Transgender community continues struggle against rising tide of religious intolerance


Film festival launches with documentary on the transgender community

In November 2018, Tonga launched the fourth Nuku’alofa International Film Festival featuring the documentary "Leitis in Waiting".

The film is about transgender people living in Tonga – known locally as ‘leitis’ - and tells a story of the transgender struggle against a rising tide of religious fundamentalism and intolerance against the transgender community in the South Pacific kingdom.

"Leitis in Waiting" closely follows Joey Joleen Mataele, a devout Catholic of a noble descent who organises a beauty pageant presided over by Princess Salote Mafileʻo Pilolevu Tuita. Mataele also provides shelter and training for a young "leiti" contestant who has been rejected by the family.

While in some cases "leitis" are accepted as caretakers and workers, they are also outlawed, shunned and even face jail time. Tonga's Criminal Offences Act criminalises cross dressing and sodomy, with both carrying jail terms of up to 10 years.

The Tongan Leitis Association featured in the documentary is publicly advocating for decriminalisation. However, this comes at a time of heightened religious tension in the country, with American-funded televangelists fuelling a new campaign against the LGBT community in Tonga.

Government trying to control public information

Press freedom remains a concern in Tonga and the country dropped two places in the Reporters without Borders, World Press Freedom Index rankings, to 51 in 2018. Since the re-election of Prime Minister 'Akilisi Pohiva's party in 2017 there has been growing tension between the government and journalists and the Prime Minister has had constant clashes with the state-owned Tongan Broadcasting Commission (TBC).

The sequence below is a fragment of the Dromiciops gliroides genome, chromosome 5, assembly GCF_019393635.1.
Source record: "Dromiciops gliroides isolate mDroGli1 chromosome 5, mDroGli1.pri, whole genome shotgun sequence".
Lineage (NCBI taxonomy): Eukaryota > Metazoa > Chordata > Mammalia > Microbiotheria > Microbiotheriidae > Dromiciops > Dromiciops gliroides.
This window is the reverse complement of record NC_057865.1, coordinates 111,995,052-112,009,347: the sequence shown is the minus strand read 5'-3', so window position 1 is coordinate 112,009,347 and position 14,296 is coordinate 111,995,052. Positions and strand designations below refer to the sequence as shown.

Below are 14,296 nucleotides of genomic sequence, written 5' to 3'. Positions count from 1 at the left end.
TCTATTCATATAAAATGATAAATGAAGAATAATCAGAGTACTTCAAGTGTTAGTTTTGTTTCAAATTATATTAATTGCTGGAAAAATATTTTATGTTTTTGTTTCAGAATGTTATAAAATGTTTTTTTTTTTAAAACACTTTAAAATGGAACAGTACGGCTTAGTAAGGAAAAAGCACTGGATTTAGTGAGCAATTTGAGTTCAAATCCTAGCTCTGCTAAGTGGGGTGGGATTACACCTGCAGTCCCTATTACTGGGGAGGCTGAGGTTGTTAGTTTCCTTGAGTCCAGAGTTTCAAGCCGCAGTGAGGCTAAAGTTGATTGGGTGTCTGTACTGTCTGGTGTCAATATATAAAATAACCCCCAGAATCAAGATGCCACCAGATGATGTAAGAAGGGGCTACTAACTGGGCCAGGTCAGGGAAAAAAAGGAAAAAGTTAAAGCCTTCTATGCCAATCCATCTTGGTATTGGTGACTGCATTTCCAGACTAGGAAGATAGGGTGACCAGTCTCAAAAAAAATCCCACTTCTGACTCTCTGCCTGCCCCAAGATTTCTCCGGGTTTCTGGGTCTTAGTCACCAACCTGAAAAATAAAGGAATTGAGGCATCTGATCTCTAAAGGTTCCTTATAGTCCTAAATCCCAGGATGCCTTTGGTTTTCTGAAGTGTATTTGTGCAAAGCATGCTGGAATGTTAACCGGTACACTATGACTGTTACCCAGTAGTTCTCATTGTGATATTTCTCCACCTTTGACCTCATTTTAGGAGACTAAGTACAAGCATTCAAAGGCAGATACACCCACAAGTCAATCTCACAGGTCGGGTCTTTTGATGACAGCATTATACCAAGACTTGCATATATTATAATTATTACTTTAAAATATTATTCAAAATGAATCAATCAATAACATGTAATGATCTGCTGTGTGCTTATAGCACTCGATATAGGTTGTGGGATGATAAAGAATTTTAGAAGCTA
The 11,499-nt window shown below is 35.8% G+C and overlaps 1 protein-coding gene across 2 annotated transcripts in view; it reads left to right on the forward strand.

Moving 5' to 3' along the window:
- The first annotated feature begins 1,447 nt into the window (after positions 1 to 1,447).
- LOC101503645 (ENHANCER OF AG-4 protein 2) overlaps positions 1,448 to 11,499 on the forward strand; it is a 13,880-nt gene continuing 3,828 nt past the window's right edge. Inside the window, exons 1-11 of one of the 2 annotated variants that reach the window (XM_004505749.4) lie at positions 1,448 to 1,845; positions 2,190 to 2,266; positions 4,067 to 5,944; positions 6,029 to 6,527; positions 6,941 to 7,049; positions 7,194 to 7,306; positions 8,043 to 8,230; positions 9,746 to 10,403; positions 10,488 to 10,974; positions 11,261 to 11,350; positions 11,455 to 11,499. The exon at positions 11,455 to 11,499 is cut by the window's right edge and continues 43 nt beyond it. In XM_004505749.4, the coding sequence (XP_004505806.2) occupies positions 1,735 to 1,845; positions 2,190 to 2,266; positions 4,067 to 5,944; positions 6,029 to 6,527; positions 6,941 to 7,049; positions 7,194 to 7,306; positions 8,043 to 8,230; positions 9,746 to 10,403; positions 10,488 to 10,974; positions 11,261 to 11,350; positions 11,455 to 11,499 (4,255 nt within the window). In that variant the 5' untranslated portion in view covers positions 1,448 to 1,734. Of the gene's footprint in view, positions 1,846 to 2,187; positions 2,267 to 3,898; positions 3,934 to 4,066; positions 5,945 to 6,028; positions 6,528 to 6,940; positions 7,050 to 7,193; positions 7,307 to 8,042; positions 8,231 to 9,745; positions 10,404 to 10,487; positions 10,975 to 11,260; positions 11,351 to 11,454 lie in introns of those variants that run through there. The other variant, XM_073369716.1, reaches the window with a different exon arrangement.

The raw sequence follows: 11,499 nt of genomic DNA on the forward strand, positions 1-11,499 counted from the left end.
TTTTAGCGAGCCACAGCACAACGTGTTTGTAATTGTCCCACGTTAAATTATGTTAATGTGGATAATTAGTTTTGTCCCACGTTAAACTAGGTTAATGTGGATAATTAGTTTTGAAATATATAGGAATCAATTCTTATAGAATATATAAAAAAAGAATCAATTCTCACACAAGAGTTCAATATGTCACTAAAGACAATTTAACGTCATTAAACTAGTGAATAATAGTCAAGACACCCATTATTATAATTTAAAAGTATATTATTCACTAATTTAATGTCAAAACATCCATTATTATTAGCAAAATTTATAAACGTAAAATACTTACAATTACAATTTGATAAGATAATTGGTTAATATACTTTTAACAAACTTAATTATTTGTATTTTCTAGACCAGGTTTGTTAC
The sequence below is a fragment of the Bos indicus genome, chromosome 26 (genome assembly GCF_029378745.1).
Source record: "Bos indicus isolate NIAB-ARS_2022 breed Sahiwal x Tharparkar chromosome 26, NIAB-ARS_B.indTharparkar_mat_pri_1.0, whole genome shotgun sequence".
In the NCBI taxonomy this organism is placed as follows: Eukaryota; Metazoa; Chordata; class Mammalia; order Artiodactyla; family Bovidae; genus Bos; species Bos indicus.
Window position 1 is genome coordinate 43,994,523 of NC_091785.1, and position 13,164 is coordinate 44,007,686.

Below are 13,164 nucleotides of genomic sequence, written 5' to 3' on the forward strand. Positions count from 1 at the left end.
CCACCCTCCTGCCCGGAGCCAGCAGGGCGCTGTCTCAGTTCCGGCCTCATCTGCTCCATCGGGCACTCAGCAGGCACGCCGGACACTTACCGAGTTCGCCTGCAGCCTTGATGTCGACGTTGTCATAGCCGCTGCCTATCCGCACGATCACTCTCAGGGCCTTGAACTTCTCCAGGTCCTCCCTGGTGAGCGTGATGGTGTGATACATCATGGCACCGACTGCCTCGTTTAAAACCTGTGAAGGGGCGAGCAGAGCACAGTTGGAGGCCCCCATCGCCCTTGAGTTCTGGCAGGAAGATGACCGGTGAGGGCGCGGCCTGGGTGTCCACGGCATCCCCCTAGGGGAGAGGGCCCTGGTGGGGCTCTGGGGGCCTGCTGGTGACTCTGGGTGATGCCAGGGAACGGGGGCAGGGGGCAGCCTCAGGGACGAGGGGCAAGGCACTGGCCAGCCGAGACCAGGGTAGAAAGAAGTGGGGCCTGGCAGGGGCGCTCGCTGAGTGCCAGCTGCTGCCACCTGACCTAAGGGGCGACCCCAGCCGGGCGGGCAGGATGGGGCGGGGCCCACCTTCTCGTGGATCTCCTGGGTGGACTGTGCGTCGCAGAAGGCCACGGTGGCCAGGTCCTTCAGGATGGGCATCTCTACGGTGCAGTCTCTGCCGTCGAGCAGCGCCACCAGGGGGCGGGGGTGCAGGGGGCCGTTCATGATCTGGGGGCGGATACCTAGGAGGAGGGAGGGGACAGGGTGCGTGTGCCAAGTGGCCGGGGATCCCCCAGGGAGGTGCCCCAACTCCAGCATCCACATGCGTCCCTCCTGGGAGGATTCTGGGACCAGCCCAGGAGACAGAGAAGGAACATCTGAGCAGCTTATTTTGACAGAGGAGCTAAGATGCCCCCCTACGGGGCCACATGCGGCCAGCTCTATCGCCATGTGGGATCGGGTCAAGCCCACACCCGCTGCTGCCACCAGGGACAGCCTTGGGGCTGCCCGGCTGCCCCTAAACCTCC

In 2017, the Prime Minister removed the Tongan Broadcasting Commission (TBC) news editor Laumanu Petelo and news manager Viola Ulakai from their positions in the newsroom, accusing them of “unfair reporting” of the government. He has also described them as "an enemy of government" at one stage.

In May 2018, Kalafi Moala, a prominent publisher in Tonga raised concerns that “media freedom and access to information is the worst he has seen”. Moala said that the government was trying to control channels of public information and cited the example of the removal of senior journalists from the State Broadcasting newsroom. Kalafi Moala spent time in jail in 1996 for contempt of parliament after reporting on proceedings.

In January 2018, Tonga received a recommendation at the UN Human Rights Council, during its human rights review session, to “take measures to reinforce protections for freedom of expression, including guaranteeing the independence of public and private media”.